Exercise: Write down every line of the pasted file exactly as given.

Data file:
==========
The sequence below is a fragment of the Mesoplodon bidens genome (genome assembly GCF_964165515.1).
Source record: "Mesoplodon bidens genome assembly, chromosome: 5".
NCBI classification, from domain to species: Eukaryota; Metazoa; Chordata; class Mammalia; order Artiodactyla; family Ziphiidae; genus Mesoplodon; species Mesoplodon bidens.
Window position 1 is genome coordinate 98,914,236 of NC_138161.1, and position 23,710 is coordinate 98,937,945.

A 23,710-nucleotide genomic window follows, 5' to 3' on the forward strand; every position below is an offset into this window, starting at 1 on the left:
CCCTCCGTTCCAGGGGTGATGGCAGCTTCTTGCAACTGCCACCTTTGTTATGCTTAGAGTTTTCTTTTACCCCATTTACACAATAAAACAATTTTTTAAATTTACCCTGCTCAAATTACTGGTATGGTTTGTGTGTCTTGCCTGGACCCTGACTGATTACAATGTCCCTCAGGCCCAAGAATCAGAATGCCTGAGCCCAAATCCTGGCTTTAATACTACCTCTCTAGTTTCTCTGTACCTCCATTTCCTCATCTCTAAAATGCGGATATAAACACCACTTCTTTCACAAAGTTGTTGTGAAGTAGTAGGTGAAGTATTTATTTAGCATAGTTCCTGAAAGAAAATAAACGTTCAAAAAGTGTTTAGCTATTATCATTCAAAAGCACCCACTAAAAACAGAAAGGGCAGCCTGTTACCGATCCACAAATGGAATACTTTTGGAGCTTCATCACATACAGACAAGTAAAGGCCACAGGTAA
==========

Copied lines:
The sequence below is a fragment of the Mesoplodon bidens genome (genome assembly GCF_964165515.1).
Source record: "Mesoplodon bidens genome assembly, chromosome: 5".
NCBI classification, from domain to species: Eukaryota; Metazoa; Chordata; class Mammalia; order Artiodactyla; family Ziphiidae; genus Mesoplodon; species Mesoplodon bidens.
Window position 1 is genome coordinate 98,914,236 of NC_138161.1, and position 23,710 is coordinate 98,937,945.

A 23,710-nucleotide genomic window follows, 5' to 3' on the forward strand; every position below is an offset into this window, starting at 1 on the left:
CCCTCCGTTCCAGGGGTGATGGCAGCTTCTTGCAACTGCCACCTTTGTTATGCTTAGAGTTTTCTTTTACCCCATTTACACAATAAAACAATTTTTTAAATTTACCCTGCTCAAATTACTGGTATGGTTTGTGTGTCTTGCCTGGACCCTGACTGATTACAATGTCCCTCAGGCCCAAGAATCAGAATGCCTGAGCCCAAATCCTGGCTTTAATACTACCTCTCTAGTTTCTCTGTACCTCCATTTCCTCATCTCTAAAATGCGGATATAAACACCACTTCTTTCACAAAGTTGTTGTGAAGTAGTAGGTGAAGTATTTATTTAGCATAGTTCCTGAAAGAAAATAAACGTTCAAAAAGTGTTTAGCTATTATCATTCAAAAGCACCCACTAAAAACAGAAAGGGCAGCCTGTTACCGATCCACAAATGGAATACTTTTGGAGCTTCATCACATACAGACAAGTAAAGGCCACAGGTAA